American Wineries Embrace Change To Be More Sustainable
Under The Influence
Beckmen Vineyards 2017 Purisima Vineyard Syrah
The Beckmen Family has been making small production lots of Rhone varieties for close to a quarter century and they know the power of place. The Purisima vineyard that is the source for this lush, dark and powerful syrah was the first vineyard in Santa Ynez to receive Demeter certification as a biodynamic vineyard. Hand picked, hand sorted and hand made, this syrah hits all of the right notes. Dark berries, leather, a touch of chocolate and vanilla on the palate and whiff of bacon, all in gorgeous glass of wine. The power of place.
Patrons who come to the Silver Oak wineries in Napa and the Alexander Valley are making the pilgrimage to taste the cabernet sauvignon produced for each location. But when they arrive they can’t help but see the future of wine as well, reflected in the thousands of solar panels that sit on the rooftops of each of the two wineries. And that is just the most visible example of the work being done at both locations to make them greener.
Silver Oak, like many American wineries, is leaning in to create myriad changes rapidly taking place in the wine industry to make it cleaner, more efficient and, ultimately, more sustainable in generations to come. From large, globally diverse, family-owned wineries like Kendall-Jackson to small boutique operations like Beckmen Vineyards in Santa Barbara, winemakers have long known that their futures as farmers and winemakers are tied to their ability to adapt and adjust to a changing world.
In February 2006, a calamitous fire burned the original and iconic Silver Oak winery claiming an estimated $2 million in wines and destroying many of the buildings on the property. The blaze came a month after floods that had also damaged the winery and its production capabilities. But where others might have seen only despair, the Duncan Family, who pioneered the property, saw an opportunity to both rebuild and take advantage of the emerging technology of the day to improve the efficiency of the original facility.
They set about reconstructing the existing buildings to what would ultimately become the first commercial production winery to be designated with Leadership in Energy and Environmental Design (LEED) Platinum status from the U.S. Building Council in 2016. To achieve this certification the winery had to be retrofitted at great expense to meet a list of environmental goals that included the use of reclaimed materials (stone from a coffee mill and white oak from a Missouri barn that were both well over 100 years old), energy efficiency (1,500 solar panels produce more than 35% of the energy used) and a reduction of water consumption (they converted their lawns and reduced landscape irrigation by 76% by using drought tolerant plants).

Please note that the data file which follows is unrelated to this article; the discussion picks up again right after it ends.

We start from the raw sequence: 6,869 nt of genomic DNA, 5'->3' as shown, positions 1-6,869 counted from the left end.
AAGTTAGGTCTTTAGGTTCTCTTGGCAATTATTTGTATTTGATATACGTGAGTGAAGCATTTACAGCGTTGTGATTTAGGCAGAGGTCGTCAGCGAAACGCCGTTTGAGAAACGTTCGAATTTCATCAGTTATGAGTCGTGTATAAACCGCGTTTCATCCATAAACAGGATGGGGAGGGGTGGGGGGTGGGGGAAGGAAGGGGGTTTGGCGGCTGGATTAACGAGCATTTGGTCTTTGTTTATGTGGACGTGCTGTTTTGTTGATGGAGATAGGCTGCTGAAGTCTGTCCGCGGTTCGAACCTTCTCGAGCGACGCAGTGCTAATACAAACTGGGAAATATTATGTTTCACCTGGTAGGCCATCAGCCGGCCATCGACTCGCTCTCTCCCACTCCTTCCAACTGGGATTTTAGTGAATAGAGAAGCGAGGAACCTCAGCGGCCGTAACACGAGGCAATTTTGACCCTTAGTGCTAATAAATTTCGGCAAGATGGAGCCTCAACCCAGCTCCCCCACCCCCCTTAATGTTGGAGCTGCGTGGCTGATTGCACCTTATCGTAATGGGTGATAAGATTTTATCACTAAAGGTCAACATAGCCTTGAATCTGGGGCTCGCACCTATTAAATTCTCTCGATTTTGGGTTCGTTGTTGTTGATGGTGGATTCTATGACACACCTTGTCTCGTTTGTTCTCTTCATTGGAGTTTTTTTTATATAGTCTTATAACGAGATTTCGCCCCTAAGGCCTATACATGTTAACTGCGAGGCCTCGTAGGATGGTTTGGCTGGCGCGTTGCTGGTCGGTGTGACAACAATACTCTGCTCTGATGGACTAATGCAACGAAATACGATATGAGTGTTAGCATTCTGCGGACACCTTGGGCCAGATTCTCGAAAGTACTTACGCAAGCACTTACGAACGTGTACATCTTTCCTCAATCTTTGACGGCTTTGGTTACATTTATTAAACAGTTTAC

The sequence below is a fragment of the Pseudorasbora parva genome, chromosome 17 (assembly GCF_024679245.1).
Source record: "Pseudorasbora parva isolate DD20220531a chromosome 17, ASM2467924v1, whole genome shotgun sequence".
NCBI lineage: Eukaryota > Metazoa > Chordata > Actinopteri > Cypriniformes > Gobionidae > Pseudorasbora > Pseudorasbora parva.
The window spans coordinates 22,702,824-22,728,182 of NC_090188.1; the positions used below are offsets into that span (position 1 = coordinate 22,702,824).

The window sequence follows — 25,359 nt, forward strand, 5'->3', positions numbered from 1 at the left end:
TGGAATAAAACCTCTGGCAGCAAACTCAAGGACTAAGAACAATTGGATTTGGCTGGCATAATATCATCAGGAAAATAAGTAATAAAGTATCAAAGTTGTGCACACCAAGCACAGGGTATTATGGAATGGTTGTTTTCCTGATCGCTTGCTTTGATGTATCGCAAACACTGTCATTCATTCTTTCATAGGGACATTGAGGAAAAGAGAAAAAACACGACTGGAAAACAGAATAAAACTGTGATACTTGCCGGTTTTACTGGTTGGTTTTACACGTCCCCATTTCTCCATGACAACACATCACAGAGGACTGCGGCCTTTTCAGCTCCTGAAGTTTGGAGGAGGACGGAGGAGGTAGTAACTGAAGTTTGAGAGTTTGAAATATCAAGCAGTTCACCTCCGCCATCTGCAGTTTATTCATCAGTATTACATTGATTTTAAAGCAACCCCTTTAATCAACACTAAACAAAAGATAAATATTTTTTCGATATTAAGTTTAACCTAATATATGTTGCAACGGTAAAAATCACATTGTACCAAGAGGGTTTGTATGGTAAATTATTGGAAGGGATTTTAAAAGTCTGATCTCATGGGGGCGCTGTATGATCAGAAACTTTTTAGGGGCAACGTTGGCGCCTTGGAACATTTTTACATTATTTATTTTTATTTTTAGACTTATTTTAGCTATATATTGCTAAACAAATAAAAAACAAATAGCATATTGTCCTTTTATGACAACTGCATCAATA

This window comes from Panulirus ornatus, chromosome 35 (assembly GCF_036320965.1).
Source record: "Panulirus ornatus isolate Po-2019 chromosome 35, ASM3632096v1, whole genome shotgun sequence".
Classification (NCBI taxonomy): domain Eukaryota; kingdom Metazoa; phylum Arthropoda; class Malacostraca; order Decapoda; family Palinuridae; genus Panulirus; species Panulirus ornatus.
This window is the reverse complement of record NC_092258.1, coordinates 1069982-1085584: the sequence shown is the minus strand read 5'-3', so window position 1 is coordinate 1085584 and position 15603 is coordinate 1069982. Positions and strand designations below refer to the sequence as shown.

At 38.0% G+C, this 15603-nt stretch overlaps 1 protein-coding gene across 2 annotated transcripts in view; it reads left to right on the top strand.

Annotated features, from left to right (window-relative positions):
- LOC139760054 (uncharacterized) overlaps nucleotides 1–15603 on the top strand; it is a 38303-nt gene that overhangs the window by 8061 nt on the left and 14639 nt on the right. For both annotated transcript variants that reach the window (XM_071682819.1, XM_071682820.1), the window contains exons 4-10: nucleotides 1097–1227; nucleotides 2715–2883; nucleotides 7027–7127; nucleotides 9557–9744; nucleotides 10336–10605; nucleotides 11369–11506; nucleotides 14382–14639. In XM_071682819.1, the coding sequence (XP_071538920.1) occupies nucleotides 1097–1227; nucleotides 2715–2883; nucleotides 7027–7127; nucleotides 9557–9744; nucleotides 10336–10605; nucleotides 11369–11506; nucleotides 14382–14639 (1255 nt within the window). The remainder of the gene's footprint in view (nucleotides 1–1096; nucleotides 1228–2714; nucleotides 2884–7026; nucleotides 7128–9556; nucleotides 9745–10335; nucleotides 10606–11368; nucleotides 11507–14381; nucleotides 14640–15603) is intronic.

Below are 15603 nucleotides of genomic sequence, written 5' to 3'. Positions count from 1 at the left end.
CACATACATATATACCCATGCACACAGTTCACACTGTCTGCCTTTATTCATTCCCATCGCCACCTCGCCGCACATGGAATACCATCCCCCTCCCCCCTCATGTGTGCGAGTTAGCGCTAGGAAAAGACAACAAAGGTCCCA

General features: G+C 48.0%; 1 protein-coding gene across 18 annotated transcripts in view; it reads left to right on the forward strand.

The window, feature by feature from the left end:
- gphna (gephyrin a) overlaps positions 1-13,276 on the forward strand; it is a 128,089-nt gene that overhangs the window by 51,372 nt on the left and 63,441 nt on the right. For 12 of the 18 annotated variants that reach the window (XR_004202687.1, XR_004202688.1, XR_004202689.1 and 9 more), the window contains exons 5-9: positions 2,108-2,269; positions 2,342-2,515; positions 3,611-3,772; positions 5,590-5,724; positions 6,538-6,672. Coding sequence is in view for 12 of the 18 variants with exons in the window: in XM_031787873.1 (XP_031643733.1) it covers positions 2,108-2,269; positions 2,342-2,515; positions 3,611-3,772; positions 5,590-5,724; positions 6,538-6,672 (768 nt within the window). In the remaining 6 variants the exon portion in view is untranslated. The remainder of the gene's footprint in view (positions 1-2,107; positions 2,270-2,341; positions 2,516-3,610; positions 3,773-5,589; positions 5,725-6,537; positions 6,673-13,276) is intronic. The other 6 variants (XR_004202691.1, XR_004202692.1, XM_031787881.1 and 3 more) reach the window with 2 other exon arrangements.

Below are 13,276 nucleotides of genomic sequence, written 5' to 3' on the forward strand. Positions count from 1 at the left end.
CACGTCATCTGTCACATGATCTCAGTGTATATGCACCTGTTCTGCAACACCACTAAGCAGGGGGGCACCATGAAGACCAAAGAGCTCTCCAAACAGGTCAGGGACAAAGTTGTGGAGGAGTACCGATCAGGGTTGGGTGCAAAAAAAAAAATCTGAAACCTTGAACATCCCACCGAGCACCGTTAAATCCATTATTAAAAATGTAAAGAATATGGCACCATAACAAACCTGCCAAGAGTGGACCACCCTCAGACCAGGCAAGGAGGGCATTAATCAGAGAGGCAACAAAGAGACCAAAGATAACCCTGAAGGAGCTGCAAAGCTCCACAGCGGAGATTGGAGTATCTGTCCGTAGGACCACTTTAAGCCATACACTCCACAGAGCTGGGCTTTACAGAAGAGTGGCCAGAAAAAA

“The goal for our Oakville winery was to both innovate and embrace proven technologies,” David Duncan, president and CEO of Silver Oak, said at the time of the designation. But Silver Oak was just getting started.
Last year the company achieved the Platinum LEED designation in the category of new construction when they christened a new winery in the Alexander Valley designed by San Francisco-based Piechota Architecture. This state-of-the-art facility subscribes to the concepts of “reduce, reuse and recycle” and has a goal of “net positive” in its usage of water and energy. An array of 2,595 rooftop solar panels will ultimately generate 105% of the energy used on site and membrane reactor technologies will provide 100% of landscape irrigation needs.
The results of these programs not only impact the environment, they also elicit positive reactions from employees. Nate Weis, the Silver Oak winemaker, says, “I am incredibly proud to be a part of the new winery and to work there. It was not easy to build and certainly not cheap.”
But Silver Oak is not alone in this quest to use technology to improve efficiency. In the Napa Valley, Cade Estate Winery on Howell Mountain and Hall Napa Valley have both built LEED Gold certified structures. And Kendall-Jackson funded the creation of what is considered to be the first fully self-sustainable, zero-carbon teaching and research winery, the 8,500 square-foot Jess S. Jackson Sustainable Winery, on the campus of the University of California, Davis, the nation’s premier wine school.
With 40 different wineries and brands spread across the planet and production of over five million cases of wine annually, Kendall-Jackson has made sustainability a key component in its mission. For over a decade the company has set goals to reduce carbon usage, create healthier vineyards and develop values-based programs for their employees. An early adaptor to energy efficiency in their winemaking practices, the company collaborated with Tesla Energy to create energy storage systems to power wineries. All of of their estate-owned wineries are “certified sustainable” by third-party verification.
But perhaps most interesting is Kendall-Jackson’s company shift toward the production of lighter bottles that will reduce not just costs, but also energy usage in transporting wine in the future. They have shrunk the size of the punt at the bottom of the bottles in their largest selling wine, the Kendall-Jackson Vintner’s Reserve Chardonnay, by about 5%, or 1 ounce. Not only does this forward-thinking plan save energy, it saves the company money, as well.
It is a new world for the global wine industry, and sustainability will require changes of extreme magnitude.
From the summit of Resolution Mountain, we could see the Fowler-Hilliard Hut below. We took photos as we watched the sun slowly set, and conversations ensued about the surrounding mountains, future running plans and the adventure we were wrapping up